On the calendar of obscure holidays today, February 3rd is designated as National Women Physicians Day.
It’s also the day that officially observes the birthday of Dr. Elizabeth Blackwell, the first woman to receive a medical degree in the U.S., in 1849. In fact, she graduated #1 in her class.
In the past 173 years, women have made great strides in the field of medicine, and especially so in the past 50+ years. My daughter-in-law, April, who’s a family practice physician, once told me that women now comprise more than 50% of all medical school students.
We have also have witnessed more women in prominent positions in every profession and occupation. In business, industry, entertainment, education, finance, and politics, women are serving, excelling, and occupying leadership roles.
Both in religious and secular circles, many feel that the Lord’s church is out of touch with the role of women. In fact, some believe that the Bible and Christianity belittles, demeans, and devalues women. While the Scripture does place restrictions on the leadership role of women in the church and in the public assembly, the Bible and Christianity respect and honors the role of women serving God.
In an era when the Greco-Roman culture regarded women as little more than a piece of property with no rights, even presenting them in mythology as mere sex objects, Christianity elevated and exalted the role of women engaged in the Lord’s work.
Women played a prominent role in the ministry of Jesus (Lk. 8:1-3). They followed Him, served Him, supported Him, and worshiped Him. In all of Jesus’ interaction with women during His ministry, He only spoke to them and about them with kindness, respect, and admiration.
In fact, the disciples were surprised when Jesus openly and publicly spoke with the Samaritan woman at the well (John 4), which was a cultural “no-no” in the first century. Simon, the Pharisee, was appalled that Jesus allowed a woman who was known as a sinner to wash His feet and worship Him (Lk. 7:36-39). Furthermore, He refused to allow a woman, even caught in sin, to be used by the self-righteous as a pawn for their own purpose, when they overlooked the man involved (Jn. 8:1-11).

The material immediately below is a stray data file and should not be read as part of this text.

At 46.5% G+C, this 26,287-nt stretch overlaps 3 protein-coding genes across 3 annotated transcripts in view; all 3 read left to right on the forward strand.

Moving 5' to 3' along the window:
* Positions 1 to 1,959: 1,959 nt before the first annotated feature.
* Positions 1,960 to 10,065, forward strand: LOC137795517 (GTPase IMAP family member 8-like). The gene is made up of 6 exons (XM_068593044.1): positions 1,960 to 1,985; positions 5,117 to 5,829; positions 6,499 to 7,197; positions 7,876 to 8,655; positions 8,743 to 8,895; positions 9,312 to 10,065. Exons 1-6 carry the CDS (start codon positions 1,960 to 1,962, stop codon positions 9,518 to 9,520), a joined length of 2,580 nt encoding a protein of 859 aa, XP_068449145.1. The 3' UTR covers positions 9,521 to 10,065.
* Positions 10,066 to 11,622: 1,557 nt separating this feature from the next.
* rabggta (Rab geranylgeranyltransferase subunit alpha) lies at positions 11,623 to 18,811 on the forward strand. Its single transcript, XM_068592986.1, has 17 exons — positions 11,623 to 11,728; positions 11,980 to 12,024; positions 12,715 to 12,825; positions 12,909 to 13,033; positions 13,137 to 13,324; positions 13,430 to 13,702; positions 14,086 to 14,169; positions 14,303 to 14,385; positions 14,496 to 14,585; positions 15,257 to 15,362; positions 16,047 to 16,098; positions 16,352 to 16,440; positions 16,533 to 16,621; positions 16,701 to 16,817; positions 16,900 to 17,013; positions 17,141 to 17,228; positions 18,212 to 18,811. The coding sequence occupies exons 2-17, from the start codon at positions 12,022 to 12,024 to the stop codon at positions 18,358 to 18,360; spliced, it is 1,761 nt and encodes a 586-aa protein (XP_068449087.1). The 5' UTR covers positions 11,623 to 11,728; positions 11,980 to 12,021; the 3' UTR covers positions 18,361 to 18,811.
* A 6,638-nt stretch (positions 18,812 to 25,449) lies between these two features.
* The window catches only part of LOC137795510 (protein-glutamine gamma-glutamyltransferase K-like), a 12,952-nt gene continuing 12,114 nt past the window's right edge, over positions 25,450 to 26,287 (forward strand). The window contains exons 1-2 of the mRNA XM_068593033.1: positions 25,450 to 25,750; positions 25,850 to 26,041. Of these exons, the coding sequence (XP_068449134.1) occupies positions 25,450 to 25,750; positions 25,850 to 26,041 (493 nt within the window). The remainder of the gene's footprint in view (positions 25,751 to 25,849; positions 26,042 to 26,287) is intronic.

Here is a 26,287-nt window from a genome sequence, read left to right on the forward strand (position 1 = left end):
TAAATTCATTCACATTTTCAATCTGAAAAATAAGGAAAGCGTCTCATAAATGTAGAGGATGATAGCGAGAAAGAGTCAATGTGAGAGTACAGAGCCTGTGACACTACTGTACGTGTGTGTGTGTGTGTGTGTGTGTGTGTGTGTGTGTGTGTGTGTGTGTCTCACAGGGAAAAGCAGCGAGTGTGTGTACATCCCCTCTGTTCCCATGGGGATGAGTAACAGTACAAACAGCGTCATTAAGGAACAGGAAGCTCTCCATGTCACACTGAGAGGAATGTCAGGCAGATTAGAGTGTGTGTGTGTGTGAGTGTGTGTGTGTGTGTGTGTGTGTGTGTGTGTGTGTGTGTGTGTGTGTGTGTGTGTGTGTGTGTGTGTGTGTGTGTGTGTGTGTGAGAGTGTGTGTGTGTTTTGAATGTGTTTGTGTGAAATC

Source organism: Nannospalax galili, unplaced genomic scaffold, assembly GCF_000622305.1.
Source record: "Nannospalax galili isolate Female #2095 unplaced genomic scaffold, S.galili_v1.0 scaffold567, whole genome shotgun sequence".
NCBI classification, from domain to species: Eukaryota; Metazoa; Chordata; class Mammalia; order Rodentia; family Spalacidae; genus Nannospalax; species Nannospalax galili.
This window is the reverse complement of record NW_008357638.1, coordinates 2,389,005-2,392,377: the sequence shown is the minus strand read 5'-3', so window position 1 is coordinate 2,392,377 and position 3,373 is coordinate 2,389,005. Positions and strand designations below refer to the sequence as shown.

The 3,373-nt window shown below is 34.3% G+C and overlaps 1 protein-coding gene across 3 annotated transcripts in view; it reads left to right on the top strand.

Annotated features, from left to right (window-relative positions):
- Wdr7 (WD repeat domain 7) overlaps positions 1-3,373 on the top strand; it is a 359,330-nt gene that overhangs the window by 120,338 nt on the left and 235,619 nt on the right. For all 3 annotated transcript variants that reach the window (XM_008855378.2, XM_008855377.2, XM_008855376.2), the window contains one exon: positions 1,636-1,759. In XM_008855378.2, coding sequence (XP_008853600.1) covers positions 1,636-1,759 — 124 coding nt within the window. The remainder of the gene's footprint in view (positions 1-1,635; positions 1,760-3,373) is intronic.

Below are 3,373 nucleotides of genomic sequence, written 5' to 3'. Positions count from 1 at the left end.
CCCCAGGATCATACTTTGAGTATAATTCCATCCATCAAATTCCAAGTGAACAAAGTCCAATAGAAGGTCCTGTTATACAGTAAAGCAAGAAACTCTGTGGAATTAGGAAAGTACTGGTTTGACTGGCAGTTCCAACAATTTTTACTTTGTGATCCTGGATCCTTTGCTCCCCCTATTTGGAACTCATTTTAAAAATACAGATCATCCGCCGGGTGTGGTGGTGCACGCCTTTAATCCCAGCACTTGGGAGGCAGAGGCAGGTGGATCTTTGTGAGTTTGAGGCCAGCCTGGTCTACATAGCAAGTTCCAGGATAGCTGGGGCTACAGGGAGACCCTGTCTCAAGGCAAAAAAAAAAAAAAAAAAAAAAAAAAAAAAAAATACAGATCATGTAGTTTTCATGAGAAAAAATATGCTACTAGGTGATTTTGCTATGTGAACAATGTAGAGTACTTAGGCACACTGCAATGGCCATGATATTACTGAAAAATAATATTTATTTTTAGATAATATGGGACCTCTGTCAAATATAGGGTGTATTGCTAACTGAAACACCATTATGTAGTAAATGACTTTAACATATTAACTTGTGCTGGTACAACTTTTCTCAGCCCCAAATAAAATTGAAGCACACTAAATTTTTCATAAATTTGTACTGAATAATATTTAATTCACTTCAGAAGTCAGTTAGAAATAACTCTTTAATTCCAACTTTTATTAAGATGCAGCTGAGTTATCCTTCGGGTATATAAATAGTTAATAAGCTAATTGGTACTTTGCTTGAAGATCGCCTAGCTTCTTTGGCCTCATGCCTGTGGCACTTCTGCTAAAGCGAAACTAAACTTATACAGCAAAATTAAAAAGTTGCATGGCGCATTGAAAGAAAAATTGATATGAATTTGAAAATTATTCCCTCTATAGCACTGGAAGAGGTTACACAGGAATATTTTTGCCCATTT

The first-century church was filled with women who faithfully served and made a difference in the spread of the gospel and the ministry of the saints. In Romans 16, Paul recognized several Christian women.
There was Pheobe, who he called “a servant of the church,” and said that she had been a helper of many people, including Paul.
Priscilla was a “co-worker in Christ” and labored alongside her husband, Aquila.
Persis is spoken of as “beloved,” and as having “labored much in the Lord.”
There was a woman named Mary that we don’t know much about, but she is said “to have worked hard for you.” And Juna, who was well known among the apostles.
Tryphena and Tryphosa, are mentioned together and praised for their hard work. Some commentators believe they were sisters. Maybe twins.
Then there was the mother of Rufus whom Paul said had been like a mother to him. Finally, he mentions, Julia, and the sister of Nereus. These women, like Phoebe, were all involved in the ministry of the church.
Of course, there are more familiar women like Dorcas, Lydia, and Mary, the mother of John Mark, about whom Luke writes with affection and commendation.
Christianity elevated women to a place of equality with men, as being “one in Christ” (Gal.3:26-28). Important co-workers with their husbands who served as Shepherds (1 Tim. 3:1-7). And “as heirs together of the grace of life” (I Pet. 3:7).
Today women are finding more and more opportunities to teach through blogs, lectureships, writing books, workshops, marriage seminars, and retreats. Only God knows the good that our Sisters are accomplishing through these various means.
Not only are there many Christian women who are Physicians, but think of those who are Lawyers, Teachers, Principals, Counselors, Engineers, Business Managers, and Pharmacists. And many more occupations. All of these are shining their Christian light in their various professions, making a difference in the world, and all the while serving the Lord.
Finally, this post is not intended to devalue those women who’ve decided to work from home as “Domestic Engineers,” but to recognize and honor our Sisters in whatever profession they’ve chosen.
–Ken Weliever, The Preacherman